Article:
Brown University's Sally Zierler says, "The practice of public health is the process of redesigning society." On the assumption that social conditions are the primary reason for ill health, she and her colleagues urge the redistribution of wealth to ensure the even distribution of health. Sally Satel agrees that the relationship between health and social status is not a trivial one, but taking responsibility for one's own health is now virtually ignored. After all, if AIDS is a "biological expression of inequality," as Sally Zierler has put it, we can't hold people accountable if they place themselves at risk for contracting HIV. We must understand that using a condom is hardly a priority for those who are "seeking sanctuary from racial hatred through sexual connection," as Zierler claims. Doctors like Sally Satel who expect their addicted patients to stop using drugs and to start using condoms--and if all else fails, to use clean needles--are accused of blaming the victim.

PC medicine puts ideology before patients. But it is critical to understand that injecting social justice into the mission of medicine diverts attention and resources from the efforts to find ways of making everyone better off, regardless of race or sex. Satel calls these activist "indoctrinologists" since their prescription for cure is ideology and social reform. Their chief pathogens are capitalism, meritocracy, and even the scientific method. PC medicine has flourished because too few people have been paying attention. The preoccupation of the nation with headline-grabbing subjects such as HMOs, Medicare and uninsured Americans--all pressing issues indeed--has allowed the indoctrinologists to swoop in under the radar and thus gain momentum. in the medical schools, post-graduate programs, editorial boards of prestigious medical journals, directors of academic and professional societies, and their editors.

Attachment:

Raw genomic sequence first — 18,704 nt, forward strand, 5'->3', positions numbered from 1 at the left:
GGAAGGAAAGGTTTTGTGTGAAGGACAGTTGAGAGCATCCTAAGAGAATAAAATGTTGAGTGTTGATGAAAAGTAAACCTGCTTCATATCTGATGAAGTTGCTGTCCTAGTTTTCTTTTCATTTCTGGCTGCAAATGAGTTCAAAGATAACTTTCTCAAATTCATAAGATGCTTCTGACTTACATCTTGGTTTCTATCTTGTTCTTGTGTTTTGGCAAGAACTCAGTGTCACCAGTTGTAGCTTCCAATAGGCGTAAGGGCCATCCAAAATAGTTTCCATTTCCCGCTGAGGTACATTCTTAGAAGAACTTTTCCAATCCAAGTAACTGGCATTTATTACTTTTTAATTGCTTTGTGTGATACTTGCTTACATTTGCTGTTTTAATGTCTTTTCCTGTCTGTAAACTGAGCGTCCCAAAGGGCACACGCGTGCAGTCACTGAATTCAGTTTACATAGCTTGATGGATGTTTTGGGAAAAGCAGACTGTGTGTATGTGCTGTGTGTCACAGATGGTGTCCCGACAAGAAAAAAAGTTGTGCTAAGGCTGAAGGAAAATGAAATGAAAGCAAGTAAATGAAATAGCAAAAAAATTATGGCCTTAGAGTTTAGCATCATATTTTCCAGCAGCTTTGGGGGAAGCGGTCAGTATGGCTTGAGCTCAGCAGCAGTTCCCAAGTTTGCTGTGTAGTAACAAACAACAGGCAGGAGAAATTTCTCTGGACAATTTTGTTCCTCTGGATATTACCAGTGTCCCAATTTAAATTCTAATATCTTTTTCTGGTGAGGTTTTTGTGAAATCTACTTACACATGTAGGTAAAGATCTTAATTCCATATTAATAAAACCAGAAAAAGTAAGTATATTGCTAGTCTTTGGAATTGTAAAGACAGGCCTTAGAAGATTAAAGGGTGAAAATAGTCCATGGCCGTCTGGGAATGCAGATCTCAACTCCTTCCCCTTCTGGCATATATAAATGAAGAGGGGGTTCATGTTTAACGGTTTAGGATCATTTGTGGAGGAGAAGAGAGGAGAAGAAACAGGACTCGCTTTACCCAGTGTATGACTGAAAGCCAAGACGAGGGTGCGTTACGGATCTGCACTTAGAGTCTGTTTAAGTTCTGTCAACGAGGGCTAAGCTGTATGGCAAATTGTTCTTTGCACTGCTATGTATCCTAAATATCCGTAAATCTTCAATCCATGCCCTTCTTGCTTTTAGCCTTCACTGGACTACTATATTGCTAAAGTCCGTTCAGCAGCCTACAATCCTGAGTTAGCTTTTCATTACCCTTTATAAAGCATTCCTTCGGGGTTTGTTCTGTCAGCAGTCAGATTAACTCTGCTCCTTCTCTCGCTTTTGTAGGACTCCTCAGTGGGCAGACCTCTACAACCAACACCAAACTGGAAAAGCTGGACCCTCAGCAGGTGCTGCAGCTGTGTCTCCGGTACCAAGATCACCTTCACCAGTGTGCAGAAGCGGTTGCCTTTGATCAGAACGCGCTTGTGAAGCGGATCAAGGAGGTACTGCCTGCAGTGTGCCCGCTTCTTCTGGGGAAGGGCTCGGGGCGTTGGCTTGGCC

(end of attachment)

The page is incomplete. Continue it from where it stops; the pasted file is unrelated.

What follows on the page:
Satel describes how in South Carolina where a viable fetus is considered a person, child abuse could occur if crack-addicted women had succeeded in their crusade for freedom to use cocaine even during the third trimester of pregnancy. This is not unlike David Horowitz pointing out that gay people, who were responsible for 95% of the AIDS in the 1980s, maintained that testing their blood for HIV violated their civil rights to donate blood. This introduced HIV into the heterosexual drug using and hospitalized blood requiring communities such as hemophiliacs and cardiac surgery patients, of which Paul Gann in our community was one.

As Sally Satel says, the PC prescriptions will be hazardous to our health.

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The Book Review Section Is an Insider's View of What Doctors are Reading about.

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10.  Hippocrates & His Kin: Medical Opinions from the real world

A martini and a cigar a day keeps the doctor away.

Regarding Stanton Peele's "A Toast to Your Health" (op-ed, Feb. 2) on the Agriculture Department's recent dietary guidelines suggesting that moderate alcohol consumption may have beneficial effects: I suffered a mild heart attack in 1994. During my recovery, my cardiologist interviewed me to discover any possible cause for the attack. When I related that I had stopped drinking but I smoke a cigar every day, he encouraged me to resume moderate drinking and continue with the cigar. I welcomed his suggestions but questioned the wisdom of such.

He replied that the stress relief from these recommendations far outweighed the benefit of doing without them.